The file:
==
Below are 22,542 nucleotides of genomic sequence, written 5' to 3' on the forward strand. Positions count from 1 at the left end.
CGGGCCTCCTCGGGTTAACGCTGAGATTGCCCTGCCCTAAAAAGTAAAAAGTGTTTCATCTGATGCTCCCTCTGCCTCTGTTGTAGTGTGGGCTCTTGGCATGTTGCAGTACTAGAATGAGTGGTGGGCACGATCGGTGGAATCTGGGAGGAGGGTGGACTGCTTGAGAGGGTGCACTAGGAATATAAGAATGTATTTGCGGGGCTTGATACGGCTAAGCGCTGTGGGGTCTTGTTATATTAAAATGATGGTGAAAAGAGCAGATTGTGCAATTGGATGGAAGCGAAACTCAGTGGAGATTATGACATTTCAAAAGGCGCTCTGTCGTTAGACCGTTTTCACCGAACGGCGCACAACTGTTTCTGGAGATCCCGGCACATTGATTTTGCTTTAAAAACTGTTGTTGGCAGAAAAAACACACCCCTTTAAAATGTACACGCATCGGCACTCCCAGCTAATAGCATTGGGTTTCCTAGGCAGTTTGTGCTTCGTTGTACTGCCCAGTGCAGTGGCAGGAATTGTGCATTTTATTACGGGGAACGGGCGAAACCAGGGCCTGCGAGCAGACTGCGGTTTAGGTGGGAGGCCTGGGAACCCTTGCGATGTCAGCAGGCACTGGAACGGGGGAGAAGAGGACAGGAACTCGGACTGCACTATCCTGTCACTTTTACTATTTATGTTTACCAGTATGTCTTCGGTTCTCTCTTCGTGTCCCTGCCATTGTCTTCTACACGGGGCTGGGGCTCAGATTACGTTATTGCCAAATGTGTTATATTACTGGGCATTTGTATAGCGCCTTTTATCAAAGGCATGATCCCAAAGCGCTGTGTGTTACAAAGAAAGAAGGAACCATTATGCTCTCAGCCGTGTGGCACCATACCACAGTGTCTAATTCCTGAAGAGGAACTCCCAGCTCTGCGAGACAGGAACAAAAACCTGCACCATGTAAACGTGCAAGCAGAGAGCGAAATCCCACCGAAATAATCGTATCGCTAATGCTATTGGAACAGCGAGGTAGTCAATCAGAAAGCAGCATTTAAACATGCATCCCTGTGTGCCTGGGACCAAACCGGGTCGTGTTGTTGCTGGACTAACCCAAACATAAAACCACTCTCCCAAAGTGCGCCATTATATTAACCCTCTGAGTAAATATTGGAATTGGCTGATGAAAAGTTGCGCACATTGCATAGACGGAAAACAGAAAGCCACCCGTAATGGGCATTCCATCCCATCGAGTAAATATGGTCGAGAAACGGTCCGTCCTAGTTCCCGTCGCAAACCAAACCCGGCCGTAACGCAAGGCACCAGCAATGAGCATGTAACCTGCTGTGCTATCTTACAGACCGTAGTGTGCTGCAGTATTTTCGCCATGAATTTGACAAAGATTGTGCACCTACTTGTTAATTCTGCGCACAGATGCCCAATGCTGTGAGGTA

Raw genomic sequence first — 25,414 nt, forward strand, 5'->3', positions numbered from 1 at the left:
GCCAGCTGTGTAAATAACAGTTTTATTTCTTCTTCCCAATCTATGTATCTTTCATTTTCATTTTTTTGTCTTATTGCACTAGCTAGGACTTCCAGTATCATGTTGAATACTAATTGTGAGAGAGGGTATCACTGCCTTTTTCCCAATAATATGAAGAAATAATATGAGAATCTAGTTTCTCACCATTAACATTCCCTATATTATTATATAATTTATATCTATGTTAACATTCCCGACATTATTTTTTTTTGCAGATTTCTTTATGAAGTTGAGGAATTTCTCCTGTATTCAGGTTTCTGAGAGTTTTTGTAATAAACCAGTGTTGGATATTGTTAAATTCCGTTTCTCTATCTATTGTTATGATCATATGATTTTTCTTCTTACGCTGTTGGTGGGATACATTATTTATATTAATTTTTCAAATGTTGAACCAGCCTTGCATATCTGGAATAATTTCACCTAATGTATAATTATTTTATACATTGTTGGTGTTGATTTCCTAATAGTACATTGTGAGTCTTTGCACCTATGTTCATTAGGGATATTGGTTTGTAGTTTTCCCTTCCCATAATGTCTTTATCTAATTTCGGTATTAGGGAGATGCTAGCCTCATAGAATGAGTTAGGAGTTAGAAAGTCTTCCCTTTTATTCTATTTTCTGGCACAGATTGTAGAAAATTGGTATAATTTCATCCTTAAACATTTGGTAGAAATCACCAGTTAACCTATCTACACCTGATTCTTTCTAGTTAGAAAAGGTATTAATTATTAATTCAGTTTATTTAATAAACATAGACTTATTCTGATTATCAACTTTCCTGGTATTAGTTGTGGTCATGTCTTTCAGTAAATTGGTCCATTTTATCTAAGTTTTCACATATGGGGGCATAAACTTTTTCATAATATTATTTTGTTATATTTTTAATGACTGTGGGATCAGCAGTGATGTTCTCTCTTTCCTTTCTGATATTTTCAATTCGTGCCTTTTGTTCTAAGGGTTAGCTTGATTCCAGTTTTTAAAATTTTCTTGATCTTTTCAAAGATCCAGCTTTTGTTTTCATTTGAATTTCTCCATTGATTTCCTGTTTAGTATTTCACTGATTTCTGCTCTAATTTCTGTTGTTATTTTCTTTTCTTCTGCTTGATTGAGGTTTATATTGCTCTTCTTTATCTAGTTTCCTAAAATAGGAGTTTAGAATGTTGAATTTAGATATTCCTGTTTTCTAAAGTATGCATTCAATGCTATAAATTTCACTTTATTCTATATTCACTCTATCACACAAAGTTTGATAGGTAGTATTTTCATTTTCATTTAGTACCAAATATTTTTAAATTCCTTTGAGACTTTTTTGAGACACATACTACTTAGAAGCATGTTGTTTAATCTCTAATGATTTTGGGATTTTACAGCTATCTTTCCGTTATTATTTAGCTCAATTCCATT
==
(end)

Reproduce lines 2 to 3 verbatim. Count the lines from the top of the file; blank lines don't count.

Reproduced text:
CGGGCCTCCTCGGGTTAACGCTGAGATTGCCCTGCCCTAAAAAGTAAAAAGTGTTTCATCTGATGCTCCCTCTGCCTCTGTTGTAGTGTGGGCTCTTGGCATGTTGCAGTACTAGAATGAGTGGTGGGCACGATCGGTGGAATCTGGGAGGAGGGTGGACTGCTTGAGAGGGTGCACTAGGAATATAAGAATGTATTTGCGGGGCTTGATACGGCTAAGCGCTGTGGGGTCTTGTTATATTAAAATGATGGTGAAAAGAGCAGATTGTGCAATTGGATGGAAGCGAAACTCAGTGGAGATTATGACATTTCAAAAGGCGCTCTGTCGTTAGACCGTTTTCACCGAACGGCGCACAACTGTTTCTGGAGATCCCGGCACATTGATTTTGCTTTAAAAACTGTTGTTGGCAGAAAAAACACACCCCTTTAAAATGTACACGCATCGGCACTCCCAGCTAATAGCATTGGGTTTCCTAGGCAGTTTGTGCTTCGTTGTACTGCCCAGTGCAGTGGCAGGAATTGTGCATTTTATTACGGGGAACGGGCGAAACCAGGGCCTGCGAGCAGACTGCGGTTTAGGTGGGAGGCCTGGGAACCCTTGCGATGTCAGCAGGCACTGGAACGGGGGAGAAGAGGACAGGAACTCGGACTGCACTATCCTGTCACTTTTACTATTTATGTTTACCAGTATGTCTTCGGTTCTCTCTTCGTGTCCCTGCCATTGTCTTCTACACGGGGCTGGGGCTCAGATTACGTTATTGCCAAATGTGTTATATTACTGGGCATTTGTATAGCGCCTTTTATCAAAGGCATGATCCCAAAGCGCTGTGTGTTACAAAGAAAGAAGGAACCATTATGCTCTCAGCCGTGTGGCACCATACCACAGTGTCTAATTCCTGAAGAGGAACTCCCAGCTCTGCGAGACAGGAACAAAAACCTGCACCATGTAAACGTGCAAGCAGAGAGCGAAATCCCACCGAAATAATCGTATCGCTAATGCTATTGGAACAGCGAGGTAGTCAATCAGAAAGCAGCATTTAAACATGCATCCCTGTGTGCCTGGGACCAAACCGGGTCGTGTTGTTGCTGGACTAACCCAAACATAAAACCACTCTCCCAAAGTGCGCCATTATATTAACCCTCTGAGTAAATATTGGAATTGGCTGATGAAAAGTTGCGCACATTGCATAGACGGAAAACAGAAAGCCACCCGTAATGGGCATTCCATCCCATCGAGTAAATATGGTCGAGAAACGGTCCGTCCTAGTTCCCGTCGCAAACCAAACCCGGCCGTAACGCAAGGCACCAGCAATGAGCATGTAACCTGCTGTGCTATCTTACAGACCGTAGTGTGCTGCAGTATTTTCGCCATGAATTTGACAAAGATTGTGCACCTACTTGTTAATTCTGCGCACAGATGCCCAATGCTGTGAGGTA

Raw genomic sequence first — 25,414 nt, forward strand, 5'->3', positions numbered from 1 at the left: